Take the 2-minute tour ×
Super User is a question and answer site for computer enthusiasts and power users. It's 100% free, no registration required.

I'm plotting some things for which scale matters. Range of X values is naturally not the same as the range of Y values. For example, X goes from 0-100, Y from 10-17.

Is there a way to make a chart/graph ... X-Y plot, so that X and Y have the same scale on the chart. 10 units in X direction takes the same number of pixels as 10 units in Y direction.

Apart from scretching the plot and adjusting it manually (which is a pain)...

share|improve this question
add comment

1 Answer

There's a way to do it that isn't pretty, you'll have to add in a phantom series with two data points.

See http://www.eng-tips.com/viewthread.cfm?qid=83015


You can set XY scales proportionally without macros, but using additional chart series consisting just of two data points to plot a diagonal line with equal tangents. The tangent length shall be dx=max(x)-min(x) or dy=max(y)-min(y) whichever is larger. Based on tangent length Excel will automatically set equal (or almost equal) limits to X and Y axes.

Step 1: Plot area shall be square (you can do it manually or in VBA (see IRstuff postage) ActiveChart.PlotArea.Select Selection.Width = 400 Selection.Height = 400

Step 2: Reserve 2x2 range for new series. Using IF function enter formulas for xo and yo

if dx >= dy

xo(1)=min(x) yo(1)=(max(y)+min(y)-dx)/2

xo(2)=max(x) yo(2)=(max(y)+min(y)+dx)/2

if dx < dy

xo(1)=(max(x)+min(x)-dy)/2 yo(1)=min(y)

xo(2)=(max(x)+min(x)+dy)/2 yo(2)=max(y)

Step 3: Add new series to the chart. Set line and marker width to none to make chart invisible.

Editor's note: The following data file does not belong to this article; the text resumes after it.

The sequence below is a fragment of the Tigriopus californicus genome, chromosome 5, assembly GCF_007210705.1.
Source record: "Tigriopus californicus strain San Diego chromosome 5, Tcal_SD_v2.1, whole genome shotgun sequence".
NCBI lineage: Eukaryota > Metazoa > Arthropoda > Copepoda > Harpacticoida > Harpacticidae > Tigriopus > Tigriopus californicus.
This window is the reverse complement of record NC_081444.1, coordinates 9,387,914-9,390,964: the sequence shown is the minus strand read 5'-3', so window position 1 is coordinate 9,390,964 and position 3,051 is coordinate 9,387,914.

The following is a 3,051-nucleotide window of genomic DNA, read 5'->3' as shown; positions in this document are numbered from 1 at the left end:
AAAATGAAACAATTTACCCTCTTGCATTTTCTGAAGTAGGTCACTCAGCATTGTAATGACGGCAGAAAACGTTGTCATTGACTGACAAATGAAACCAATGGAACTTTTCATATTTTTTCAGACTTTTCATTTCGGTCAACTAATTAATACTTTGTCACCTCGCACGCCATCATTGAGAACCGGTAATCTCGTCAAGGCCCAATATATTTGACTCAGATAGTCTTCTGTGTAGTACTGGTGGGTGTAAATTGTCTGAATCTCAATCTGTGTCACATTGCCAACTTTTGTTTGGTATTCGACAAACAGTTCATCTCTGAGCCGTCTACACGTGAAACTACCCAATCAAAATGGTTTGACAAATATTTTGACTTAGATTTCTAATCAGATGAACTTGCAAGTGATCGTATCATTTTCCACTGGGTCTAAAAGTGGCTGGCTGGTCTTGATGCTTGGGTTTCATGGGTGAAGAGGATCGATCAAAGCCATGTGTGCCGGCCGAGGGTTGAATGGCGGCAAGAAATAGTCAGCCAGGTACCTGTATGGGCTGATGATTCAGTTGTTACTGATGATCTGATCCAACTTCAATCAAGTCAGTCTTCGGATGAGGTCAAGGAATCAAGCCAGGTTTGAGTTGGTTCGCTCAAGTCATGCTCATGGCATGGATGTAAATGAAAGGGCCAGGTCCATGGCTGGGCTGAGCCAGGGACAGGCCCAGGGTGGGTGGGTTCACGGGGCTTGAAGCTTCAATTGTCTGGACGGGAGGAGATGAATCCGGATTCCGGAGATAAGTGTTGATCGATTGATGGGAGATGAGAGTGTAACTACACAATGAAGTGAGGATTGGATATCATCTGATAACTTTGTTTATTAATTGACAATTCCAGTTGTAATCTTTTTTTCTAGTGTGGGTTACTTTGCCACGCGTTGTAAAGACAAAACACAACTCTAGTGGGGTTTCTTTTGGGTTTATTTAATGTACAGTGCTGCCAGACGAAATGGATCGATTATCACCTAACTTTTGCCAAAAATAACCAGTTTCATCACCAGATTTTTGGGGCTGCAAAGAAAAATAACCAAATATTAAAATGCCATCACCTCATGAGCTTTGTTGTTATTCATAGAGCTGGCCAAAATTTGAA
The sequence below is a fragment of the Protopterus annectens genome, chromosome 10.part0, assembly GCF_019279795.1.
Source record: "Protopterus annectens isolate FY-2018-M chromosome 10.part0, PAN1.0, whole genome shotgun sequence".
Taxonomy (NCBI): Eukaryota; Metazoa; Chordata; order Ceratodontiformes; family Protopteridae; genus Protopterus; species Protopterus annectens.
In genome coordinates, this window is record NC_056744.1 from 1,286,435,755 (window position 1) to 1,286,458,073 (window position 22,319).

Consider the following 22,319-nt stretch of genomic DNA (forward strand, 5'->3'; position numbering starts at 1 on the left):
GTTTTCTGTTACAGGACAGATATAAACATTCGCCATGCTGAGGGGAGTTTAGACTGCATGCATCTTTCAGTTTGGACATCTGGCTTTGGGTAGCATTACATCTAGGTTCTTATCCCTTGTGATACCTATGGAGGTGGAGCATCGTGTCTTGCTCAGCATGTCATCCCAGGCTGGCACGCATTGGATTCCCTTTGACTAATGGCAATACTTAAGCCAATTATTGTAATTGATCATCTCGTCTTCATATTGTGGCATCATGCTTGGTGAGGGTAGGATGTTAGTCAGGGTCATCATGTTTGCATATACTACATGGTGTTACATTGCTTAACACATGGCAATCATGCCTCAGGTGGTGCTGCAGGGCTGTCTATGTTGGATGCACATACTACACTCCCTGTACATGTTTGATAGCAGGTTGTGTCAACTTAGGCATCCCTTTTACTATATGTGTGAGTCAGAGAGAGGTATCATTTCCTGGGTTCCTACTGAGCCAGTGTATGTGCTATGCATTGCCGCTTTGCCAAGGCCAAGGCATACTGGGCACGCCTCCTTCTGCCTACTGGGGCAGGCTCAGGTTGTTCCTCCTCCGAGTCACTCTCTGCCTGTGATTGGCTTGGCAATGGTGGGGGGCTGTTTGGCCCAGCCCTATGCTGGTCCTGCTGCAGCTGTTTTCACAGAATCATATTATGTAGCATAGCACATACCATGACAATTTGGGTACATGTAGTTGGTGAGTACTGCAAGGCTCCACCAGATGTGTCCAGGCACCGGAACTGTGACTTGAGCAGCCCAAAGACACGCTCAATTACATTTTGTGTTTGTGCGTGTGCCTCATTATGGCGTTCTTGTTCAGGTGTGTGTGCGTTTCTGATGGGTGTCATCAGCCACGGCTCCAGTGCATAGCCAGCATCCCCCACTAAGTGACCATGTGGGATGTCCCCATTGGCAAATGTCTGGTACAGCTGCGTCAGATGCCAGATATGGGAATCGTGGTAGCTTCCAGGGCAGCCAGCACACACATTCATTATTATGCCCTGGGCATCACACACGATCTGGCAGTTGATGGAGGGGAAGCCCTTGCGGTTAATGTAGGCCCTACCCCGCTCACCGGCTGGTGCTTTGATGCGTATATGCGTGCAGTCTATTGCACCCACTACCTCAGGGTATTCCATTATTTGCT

The user providing the answer has a link to the SectProp software.

share|improve this answer
    
Uhmm, okey (?) ... how does that change anything? Changing the gridlines doesn't affect the scale whatsoever. –  ldigas Oct 23 '11 at 20:16
    
@ldigas If you set the minimum and maximum for each axis to be fixed at the same values, the scale will be the same. min and max affect more than just the gridlines. So in your above case, either setting Xmin = 0, Xmax = 17 and leaving Y the same, or if you'd prefer, leaving Xmin = 0, Xmax = 100, and changing Ymin = 0, Ymax = 100. I don't think there's a way to autodetect this, you'll have to do it by hand. –  jonsca Oct 23 '11 at 22:54
    
No it won't. The range of the graph will be the same. See here imageshack.us/photo/my-images/217/explanationg.jpg If I take a graph and "stretch" it I'm modifying the scale of the axis in which direction I'm stretching it. –  ldigas Oct 23 '11 at 23:04
    
liveyachting.com/wp-content/uploads/2010/01/… See the upper right corner, the part where it says Scale: 1:75. It is the same in both directions. That means that however you measure, 1 cm on paper (in this case extended A1) equals 75cm in nature. –  ldigas Oct 23 '11 at 23:09
add comment

Your Answer

 
discard

By posting your answer, you agree to the privacy policy and terms of service.

Not the answer you're looking for? Browse other questions tagged or ask your own question.